Essex Crossing, formerly known as SPURA (Seward Park Urban Renewal Area), is an underdeveloped area in the Lower East Side neighborhood of Manhattan that has several empty lots and residents who have been around ever since the rat infestation, drugs, and prostitution of the 1980s.
Phase one of this development will commence late Spring of this year with the construction of the area’s first condo, where 20 percent of the apartments will be affordable, relative to the median income in the surrounding area. There’s a building underway, only for senior citizens, that will have a ground medical clinic and retail stores; the apartment pricing will be below the market price. Current locals are not being priced out entirely compared to the gentrification of the Lower East Side in general, as there will be affordable housing at Essex Crossing. Though residents will still have the option of living there, some say that the culture of the SPURA is irreplaceable.
One of the parking lot workers, Andres Gonzalez, reminisced, “I used to play in these lots as a little kid," referencing the several local-business-owned parking lots in the area. Another SPURA native, Robert Rivera, worries about local businesses: "I want to see what these businesses do when they close these lots down [and] where they gonna park their trucks when these close down?" Community Board 3 of the SPURA community appointed architect and committee member, Ricky Leung, as the head of the project and as an advisor for developers. Residents are pleased by the clean-up since the drug epidemic of the 90s but are on the fence about Essex Crossing closing local businesses and demolishing old buildings, like a liquor store from 1928 that’s still there.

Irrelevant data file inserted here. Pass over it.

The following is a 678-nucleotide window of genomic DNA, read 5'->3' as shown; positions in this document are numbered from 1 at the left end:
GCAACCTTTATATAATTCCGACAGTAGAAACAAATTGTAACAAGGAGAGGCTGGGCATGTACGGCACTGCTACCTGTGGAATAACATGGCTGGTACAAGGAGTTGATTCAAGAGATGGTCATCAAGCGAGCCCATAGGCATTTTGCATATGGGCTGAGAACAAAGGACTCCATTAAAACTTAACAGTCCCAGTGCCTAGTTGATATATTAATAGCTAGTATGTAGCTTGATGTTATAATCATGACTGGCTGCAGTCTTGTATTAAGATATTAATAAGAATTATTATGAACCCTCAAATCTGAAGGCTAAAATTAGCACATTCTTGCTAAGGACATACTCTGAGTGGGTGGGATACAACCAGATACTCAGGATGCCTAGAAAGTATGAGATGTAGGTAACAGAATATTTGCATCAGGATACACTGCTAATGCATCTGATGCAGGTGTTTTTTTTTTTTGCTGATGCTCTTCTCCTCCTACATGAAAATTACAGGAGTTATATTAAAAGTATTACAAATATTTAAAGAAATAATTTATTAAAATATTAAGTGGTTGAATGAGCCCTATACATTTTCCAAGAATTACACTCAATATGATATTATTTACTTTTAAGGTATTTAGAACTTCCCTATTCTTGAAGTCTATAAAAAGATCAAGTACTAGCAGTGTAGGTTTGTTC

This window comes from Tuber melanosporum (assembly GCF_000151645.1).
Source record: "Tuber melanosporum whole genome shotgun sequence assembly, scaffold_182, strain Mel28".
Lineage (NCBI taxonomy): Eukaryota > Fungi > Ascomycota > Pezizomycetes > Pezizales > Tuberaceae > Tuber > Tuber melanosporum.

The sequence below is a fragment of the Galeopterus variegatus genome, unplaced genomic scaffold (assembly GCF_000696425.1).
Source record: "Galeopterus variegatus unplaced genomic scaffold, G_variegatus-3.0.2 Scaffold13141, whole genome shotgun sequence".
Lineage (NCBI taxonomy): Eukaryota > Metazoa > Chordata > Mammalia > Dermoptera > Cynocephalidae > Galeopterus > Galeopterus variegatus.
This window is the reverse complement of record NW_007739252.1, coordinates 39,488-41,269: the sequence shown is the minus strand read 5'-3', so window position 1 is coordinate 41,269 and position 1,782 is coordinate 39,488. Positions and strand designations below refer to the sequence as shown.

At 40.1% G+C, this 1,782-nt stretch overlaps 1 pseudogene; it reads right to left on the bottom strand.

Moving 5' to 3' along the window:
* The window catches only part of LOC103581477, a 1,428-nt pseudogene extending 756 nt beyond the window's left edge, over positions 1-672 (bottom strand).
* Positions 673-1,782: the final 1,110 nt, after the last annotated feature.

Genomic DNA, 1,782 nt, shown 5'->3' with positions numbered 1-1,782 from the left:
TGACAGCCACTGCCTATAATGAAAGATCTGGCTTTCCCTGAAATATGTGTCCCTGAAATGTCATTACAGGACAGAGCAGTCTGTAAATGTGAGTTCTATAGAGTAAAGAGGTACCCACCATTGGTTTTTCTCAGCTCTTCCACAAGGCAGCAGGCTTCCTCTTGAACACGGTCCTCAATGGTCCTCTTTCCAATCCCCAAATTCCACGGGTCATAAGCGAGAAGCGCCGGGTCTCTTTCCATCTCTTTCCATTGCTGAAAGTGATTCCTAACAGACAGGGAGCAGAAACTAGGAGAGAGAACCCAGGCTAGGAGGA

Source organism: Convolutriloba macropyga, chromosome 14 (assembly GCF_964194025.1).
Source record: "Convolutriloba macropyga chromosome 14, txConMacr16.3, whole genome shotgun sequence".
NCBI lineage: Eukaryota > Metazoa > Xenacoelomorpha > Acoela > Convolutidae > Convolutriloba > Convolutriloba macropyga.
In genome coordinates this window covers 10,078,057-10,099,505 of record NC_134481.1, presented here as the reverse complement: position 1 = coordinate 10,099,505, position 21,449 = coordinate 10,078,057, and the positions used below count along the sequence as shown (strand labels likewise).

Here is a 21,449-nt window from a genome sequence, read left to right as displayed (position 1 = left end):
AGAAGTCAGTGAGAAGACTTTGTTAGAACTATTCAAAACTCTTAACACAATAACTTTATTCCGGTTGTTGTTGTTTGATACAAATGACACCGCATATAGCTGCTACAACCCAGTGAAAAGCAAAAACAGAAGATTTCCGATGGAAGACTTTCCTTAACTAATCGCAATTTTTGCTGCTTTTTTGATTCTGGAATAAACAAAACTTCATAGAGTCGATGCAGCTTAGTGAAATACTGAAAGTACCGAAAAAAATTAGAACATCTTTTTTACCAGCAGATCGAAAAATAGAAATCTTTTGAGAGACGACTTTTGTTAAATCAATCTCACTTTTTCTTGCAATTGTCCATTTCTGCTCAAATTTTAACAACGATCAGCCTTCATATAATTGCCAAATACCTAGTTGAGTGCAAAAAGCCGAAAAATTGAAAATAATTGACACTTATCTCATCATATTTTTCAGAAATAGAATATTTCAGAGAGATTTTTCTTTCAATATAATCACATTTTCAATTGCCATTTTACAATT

SPURA is historically the oldest underdeveloped city-owned area south of 96th Street. Once the remaining low-rise tenements and small businesses are demolished, phase one of the project will begin. The community is concerned that the “large influx” of people will lead to the overpopulation of a new area that is not designed for high volume traffic. With sites such as a movie theater, an Andy Warhol Museum, the upgraded Essex Street Market, and a bowling alley well on the way, there has to be an effective way to facilitate the new traffic. Currently, Essex Crossing adheres to the NYC reputation of having no parking, but New Yorkers should be used to that by now.